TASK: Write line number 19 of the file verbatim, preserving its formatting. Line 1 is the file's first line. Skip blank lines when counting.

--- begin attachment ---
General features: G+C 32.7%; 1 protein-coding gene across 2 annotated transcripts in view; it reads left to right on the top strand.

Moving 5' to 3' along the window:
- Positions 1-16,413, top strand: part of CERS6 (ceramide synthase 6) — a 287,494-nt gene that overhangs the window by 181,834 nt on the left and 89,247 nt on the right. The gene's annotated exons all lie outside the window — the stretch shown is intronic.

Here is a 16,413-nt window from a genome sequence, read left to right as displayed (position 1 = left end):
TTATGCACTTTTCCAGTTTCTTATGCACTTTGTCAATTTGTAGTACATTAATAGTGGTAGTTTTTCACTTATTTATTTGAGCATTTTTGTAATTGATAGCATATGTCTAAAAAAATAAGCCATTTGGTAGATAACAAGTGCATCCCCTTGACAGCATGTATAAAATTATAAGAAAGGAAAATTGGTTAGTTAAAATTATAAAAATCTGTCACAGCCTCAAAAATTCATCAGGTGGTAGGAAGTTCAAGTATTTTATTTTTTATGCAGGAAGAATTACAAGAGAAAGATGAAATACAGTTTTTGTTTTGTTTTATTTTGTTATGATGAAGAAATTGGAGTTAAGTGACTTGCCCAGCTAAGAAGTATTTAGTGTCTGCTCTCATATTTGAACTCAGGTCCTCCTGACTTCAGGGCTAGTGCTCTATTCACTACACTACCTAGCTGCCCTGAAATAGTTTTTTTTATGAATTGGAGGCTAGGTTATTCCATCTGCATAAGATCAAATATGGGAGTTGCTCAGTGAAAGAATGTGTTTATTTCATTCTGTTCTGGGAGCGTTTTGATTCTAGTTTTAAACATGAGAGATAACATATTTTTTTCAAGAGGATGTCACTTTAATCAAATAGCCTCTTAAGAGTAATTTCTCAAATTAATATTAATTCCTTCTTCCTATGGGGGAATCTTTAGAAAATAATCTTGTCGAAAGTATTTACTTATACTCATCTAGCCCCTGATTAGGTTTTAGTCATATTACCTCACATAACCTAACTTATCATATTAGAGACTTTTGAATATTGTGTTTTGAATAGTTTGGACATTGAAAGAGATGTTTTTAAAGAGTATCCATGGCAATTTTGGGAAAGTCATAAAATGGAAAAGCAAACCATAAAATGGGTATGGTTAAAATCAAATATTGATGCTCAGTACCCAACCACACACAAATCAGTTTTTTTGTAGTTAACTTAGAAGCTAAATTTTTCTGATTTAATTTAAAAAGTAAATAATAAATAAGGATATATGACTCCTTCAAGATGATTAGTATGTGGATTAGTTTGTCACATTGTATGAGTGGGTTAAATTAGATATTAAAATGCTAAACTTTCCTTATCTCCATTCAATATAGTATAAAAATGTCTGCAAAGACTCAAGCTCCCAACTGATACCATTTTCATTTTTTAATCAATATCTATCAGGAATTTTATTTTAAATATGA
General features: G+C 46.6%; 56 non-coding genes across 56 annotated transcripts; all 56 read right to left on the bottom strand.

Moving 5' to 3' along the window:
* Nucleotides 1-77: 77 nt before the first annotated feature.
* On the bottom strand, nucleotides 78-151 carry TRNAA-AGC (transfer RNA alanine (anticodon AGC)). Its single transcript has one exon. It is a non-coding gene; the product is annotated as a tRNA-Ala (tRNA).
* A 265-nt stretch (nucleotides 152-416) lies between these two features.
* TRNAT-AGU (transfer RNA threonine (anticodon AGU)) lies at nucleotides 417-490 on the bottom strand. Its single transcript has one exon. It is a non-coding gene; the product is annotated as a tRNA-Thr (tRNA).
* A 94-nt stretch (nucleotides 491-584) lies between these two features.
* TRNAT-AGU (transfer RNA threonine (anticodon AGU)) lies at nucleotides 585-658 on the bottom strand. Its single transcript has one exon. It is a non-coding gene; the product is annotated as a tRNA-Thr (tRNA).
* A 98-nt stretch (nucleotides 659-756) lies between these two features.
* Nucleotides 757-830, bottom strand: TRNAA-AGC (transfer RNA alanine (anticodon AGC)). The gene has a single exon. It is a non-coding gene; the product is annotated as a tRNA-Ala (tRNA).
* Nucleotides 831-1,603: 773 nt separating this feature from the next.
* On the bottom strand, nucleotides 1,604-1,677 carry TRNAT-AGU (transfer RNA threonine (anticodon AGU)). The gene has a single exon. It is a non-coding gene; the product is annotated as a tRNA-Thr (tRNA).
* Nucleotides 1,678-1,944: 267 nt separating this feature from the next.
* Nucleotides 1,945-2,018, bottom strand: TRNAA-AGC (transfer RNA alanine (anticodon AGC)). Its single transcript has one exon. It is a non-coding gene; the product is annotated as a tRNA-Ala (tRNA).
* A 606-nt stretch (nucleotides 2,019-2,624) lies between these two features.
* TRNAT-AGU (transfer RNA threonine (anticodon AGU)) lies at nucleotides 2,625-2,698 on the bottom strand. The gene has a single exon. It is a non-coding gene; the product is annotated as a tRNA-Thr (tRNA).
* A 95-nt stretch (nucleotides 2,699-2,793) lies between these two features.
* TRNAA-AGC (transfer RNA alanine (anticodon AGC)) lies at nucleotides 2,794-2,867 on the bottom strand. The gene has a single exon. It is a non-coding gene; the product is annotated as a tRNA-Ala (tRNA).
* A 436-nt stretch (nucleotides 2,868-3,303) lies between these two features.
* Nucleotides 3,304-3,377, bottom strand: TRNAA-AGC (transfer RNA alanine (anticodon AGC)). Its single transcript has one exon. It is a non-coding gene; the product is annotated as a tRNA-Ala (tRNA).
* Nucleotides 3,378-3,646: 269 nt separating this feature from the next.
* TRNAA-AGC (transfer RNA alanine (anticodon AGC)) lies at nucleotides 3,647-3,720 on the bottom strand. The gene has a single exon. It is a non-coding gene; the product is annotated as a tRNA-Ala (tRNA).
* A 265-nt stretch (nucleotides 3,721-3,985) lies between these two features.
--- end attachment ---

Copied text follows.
* Nucleotides 1,945-2,018, bottom strand: TRNAA-AGC (transfer RNA alanine (anticodon AGC)). Its single transcript has one exon. It is a non-coding gene; the product is annotated as a tRNA-Ala (tRNA).